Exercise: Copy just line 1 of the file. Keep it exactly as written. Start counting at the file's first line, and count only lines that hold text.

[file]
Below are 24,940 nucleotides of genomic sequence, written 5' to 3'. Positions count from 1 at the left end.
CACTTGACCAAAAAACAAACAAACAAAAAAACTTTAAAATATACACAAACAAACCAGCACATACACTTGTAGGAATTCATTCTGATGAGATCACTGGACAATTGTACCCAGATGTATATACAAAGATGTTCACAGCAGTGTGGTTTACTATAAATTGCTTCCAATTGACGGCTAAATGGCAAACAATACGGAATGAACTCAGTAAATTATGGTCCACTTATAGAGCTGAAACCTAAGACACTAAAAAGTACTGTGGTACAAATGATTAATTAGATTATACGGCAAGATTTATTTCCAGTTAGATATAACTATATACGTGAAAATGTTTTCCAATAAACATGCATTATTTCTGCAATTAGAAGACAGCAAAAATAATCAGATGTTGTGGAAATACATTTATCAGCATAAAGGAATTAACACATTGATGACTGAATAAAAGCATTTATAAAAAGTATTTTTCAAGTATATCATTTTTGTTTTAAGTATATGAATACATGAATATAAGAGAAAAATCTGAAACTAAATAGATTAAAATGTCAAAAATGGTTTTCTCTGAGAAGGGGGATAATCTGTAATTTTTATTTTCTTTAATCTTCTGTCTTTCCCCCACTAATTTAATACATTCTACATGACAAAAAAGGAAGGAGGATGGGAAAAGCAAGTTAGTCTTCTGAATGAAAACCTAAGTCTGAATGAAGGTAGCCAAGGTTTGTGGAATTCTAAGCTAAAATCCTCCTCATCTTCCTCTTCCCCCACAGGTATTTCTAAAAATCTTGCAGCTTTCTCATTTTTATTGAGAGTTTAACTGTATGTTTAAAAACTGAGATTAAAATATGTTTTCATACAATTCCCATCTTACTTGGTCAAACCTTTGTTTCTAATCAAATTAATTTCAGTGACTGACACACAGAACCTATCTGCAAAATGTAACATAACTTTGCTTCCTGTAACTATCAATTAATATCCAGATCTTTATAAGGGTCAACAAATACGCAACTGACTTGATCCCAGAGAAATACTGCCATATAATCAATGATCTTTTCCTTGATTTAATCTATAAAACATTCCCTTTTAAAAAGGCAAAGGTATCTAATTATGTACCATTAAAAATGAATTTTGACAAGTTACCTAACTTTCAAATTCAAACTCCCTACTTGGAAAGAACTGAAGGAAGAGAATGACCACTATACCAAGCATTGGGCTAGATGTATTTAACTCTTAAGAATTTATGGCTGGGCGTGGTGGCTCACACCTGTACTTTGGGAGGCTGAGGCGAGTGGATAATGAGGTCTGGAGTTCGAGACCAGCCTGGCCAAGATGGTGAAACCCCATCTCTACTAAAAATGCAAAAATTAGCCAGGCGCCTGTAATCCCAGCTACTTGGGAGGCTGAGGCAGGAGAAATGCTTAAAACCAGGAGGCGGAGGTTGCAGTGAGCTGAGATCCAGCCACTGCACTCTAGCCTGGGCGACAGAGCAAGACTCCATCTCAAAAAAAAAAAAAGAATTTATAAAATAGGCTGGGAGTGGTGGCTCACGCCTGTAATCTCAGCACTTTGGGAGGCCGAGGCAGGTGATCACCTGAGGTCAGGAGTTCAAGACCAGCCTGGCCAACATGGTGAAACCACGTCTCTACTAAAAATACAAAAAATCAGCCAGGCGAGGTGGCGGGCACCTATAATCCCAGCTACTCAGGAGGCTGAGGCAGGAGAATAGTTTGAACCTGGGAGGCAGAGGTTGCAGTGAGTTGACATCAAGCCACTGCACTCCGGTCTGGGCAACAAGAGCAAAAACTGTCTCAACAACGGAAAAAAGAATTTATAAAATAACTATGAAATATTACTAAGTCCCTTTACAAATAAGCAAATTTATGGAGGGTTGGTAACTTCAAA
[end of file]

Below are 24,940 nucleotides of genomic sequence, written 5' to 3'. Positions count from 1 at the left end.